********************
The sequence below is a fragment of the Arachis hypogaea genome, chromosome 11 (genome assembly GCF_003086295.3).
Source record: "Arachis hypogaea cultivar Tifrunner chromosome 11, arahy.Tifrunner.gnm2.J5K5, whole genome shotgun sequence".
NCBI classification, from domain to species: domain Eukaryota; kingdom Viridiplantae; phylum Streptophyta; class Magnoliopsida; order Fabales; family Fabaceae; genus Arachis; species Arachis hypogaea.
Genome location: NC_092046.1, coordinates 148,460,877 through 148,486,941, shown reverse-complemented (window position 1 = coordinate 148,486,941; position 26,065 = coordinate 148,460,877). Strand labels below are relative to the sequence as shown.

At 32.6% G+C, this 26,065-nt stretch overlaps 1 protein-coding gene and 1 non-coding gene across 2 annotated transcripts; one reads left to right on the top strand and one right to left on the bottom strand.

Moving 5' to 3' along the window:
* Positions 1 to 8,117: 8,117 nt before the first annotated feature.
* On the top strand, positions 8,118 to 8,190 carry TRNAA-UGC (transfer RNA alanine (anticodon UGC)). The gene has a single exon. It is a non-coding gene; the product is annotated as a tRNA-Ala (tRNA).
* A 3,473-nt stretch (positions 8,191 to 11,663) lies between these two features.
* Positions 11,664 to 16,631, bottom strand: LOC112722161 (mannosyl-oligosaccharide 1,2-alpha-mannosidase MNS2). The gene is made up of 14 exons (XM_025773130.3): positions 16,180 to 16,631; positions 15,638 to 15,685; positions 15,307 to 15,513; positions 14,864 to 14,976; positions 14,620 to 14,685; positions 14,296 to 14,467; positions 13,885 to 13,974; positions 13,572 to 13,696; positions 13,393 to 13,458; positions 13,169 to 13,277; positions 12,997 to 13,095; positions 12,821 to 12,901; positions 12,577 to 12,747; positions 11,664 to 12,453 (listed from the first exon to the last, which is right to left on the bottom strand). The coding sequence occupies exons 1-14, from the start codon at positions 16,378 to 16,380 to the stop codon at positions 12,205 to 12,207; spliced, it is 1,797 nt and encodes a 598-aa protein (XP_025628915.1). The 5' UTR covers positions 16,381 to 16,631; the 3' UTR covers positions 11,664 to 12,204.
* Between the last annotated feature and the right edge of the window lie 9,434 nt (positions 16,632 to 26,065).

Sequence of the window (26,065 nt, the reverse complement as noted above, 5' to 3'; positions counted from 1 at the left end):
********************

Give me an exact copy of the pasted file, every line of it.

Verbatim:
The sequence below is a fragment of the Arachis hypogaea genome, chromosome 11 (genome assembly GCF_003086295.3).
Source record: "Arachis hypogaea cultivar Tifrunner chromosome 11, arahy.Tifrunner.gnm2.J5K5, whole genome shotgun sequence".
NCBI classification, from domain to species: domain Eukaryota; kingdom Viridiplantae; phylum Streptophyta; class Magnoliopsida; order Fabales; family Fabaceae; genus Arachis; species Arachis hypogaea.
Genome location: NC_092046.1, coordinates 148,460,877 through 148,486,941, shown reverse-complemented (window position 1 = coordinate 148,486,941; position 26,065 = coordinate 148,460,877). Strand labels below are relative to the sequence as shown.

At 32.6% G+C, this 26,065-nt stretch overlaps 1 protein-coding gene and 1 non-coding gene across 2 annotated transcripts; one reads left to right on the top strand and one right to left on the bottom strand.

Moving 5' to 3' along the window:
* Positions 1 to 8,117: 8,117 nt before the first annotated feature.
* On the top strand, positions 8,118 to 8,190 carry TRNAA-UGC (transfer RNA alanine (anticodon UGC)). The gene has a single exon. It is a non-coding gene; the product is annotated as a tRNA-Ala (tRNA).
* A 3,473-nt stretch (positions 8,191 to 11,663) lies between these two features.
* Positions 11,664 to 16,631, bottom strand: LOC112722161 (mannosyl-oligosaccharide 1,2-alpha-mannosidase MNS2). The gene is made up of 14 exons (XM_025773130.3): positions 16,180 to 16,631; positions 15,638 to 15,685; positions 15,307 to 15,513; positions 14,864 to 14,976; positions 14,620 to 14,685; positions 14,296 to 14,467; positions 13,885 to 13,974; positions 13,572 to 13,696; positions 13,393 to 13,458; positions 13,169 to 13,277; positions 12,997 to 13,095; positions 12,821 to 12,901; positions 12,577 to 12,747; positions 11,664 to 12,453 (listed from the first exon to the last, which is right to left on the bottom strand). The coding sequence occupies exons 1-14, from the start codon at positions 16,378 to 16,380 to the stop codon at positions 12,205 to 12,207; spliced, it is 1,797 nt and encodes a 598-aa protein (XP_025628915.1). The 5' UTR covers positions 16,381 to 16,631; the 3' UTR covers positions 11,664 to 12,204.
* Between the last annotated feature and the right edge of the window lie 9,434 nt (positions 16,632 to 26,065).

Sequence of the window (26,065 nt, the reverse complement as noted above, 5' to 3'; positions counted from 1 at the left end):